England, locked in the struggle of total war and conscious of the importance of maintaining at high levels the strength and courage of its people, has fortified margarine with vitamin A and restored calcium and thiamin hydrochloride (vitamin B1) to flour.1 This action was taken on advice from the Medical Research Council and with the recommendation of leaders in nutritional research. Sir John Orr2 and Dr. J. C. Drummond3 were largely responsible. In consequence, ill effects from deficiency of calcium compounds and vitamin B1 will be minimized in England notwithstanding lower rations. Vitamin A will accompany whatever edible fats remain available, and calcium and vitamin B1 will be supplied as long as any cereal food is left.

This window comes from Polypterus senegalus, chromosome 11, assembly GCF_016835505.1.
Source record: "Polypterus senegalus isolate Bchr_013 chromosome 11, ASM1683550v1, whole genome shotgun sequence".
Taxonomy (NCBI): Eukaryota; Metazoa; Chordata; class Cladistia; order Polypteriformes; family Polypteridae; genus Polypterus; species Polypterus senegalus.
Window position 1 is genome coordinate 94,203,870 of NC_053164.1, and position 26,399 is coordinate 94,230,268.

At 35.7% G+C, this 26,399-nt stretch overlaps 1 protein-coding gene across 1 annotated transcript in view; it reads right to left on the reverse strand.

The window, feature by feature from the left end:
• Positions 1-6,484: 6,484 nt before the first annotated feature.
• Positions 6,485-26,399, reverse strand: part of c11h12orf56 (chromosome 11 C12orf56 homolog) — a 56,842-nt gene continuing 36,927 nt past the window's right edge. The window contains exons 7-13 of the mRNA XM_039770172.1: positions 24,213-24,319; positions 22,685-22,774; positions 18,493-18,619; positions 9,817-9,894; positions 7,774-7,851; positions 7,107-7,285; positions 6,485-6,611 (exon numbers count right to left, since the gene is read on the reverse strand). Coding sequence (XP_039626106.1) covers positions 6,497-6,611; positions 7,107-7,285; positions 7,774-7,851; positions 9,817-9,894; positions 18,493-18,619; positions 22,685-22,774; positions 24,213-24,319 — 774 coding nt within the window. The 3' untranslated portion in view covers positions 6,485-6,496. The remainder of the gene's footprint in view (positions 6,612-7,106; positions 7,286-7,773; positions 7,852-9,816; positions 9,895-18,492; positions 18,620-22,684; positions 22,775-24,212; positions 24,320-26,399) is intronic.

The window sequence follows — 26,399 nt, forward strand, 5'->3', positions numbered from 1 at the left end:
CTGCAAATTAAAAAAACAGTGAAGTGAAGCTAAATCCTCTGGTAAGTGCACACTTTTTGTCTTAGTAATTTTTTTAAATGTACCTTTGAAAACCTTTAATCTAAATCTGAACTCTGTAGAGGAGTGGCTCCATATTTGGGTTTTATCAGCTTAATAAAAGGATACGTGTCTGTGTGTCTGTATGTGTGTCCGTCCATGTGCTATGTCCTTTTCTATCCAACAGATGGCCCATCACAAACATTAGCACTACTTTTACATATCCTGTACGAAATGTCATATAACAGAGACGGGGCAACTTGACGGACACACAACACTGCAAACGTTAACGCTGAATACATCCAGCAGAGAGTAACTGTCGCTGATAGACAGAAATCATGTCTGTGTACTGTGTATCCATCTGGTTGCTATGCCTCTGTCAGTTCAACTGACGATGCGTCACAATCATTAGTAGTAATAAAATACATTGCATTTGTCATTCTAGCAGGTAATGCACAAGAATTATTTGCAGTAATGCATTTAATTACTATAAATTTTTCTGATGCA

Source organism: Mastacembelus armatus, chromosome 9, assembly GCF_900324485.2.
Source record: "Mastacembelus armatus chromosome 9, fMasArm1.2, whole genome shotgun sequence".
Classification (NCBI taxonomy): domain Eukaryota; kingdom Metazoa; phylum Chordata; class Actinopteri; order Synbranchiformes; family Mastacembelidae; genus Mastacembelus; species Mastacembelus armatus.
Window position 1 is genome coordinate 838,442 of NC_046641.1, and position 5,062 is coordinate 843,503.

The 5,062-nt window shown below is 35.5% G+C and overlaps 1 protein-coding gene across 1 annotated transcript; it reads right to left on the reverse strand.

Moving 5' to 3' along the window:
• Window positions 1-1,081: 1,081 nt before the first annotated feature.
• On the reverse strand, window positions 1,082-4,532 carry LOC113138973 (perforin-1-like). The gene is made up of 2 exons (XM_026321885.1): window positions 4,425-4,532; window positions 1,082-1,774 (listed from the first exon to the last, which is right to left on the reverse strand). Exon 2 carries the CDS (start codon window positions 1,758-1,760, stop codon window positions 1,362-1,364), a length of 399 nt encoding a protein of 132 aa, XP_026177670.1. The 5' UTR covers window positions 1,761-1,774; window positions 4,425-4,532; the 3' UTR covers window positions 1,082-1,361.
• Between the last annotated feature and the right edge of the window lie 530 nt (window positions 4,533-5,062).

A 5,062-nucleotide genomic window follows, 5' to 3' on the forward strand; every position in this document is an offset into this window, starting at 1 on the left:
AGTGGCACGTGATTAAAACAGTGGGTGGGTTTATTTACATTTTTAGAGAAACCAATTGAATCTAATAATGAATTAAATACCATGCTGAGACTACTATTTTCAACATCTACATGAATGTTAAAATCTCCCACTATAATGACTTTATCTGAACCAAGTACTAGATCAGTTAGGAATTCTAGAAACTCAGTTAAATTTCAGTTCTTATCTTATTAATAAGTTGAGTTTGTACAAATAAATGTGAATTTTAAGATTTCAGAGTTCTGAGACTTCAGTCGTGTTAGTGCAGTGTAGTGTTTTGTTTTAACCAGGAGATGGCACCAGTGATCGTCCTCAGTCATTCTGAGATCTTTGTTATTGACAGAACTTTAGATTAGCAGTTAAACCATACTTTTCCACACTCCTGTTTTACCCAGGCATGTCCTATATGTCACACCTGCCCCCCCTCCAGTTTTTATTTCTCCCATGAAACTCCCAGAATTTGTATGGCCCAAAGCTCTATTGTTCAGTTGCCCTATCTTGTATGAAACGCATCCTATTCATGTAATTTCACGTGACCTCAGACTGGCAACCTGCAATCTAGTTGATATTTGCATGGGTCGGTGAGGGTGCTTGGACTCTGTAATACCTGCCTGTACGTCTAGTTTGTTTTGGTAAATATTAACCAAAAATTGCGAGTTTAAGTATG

The slim margin that exists between man's physiologic requirements for vitamin B1 and his intake of this vitamin has long been known; also the fact that
VITAMINS FOR WAR. JAMA. 1940;115(14):1198–1199. doi:10.1001/jama.1940.02810400050013
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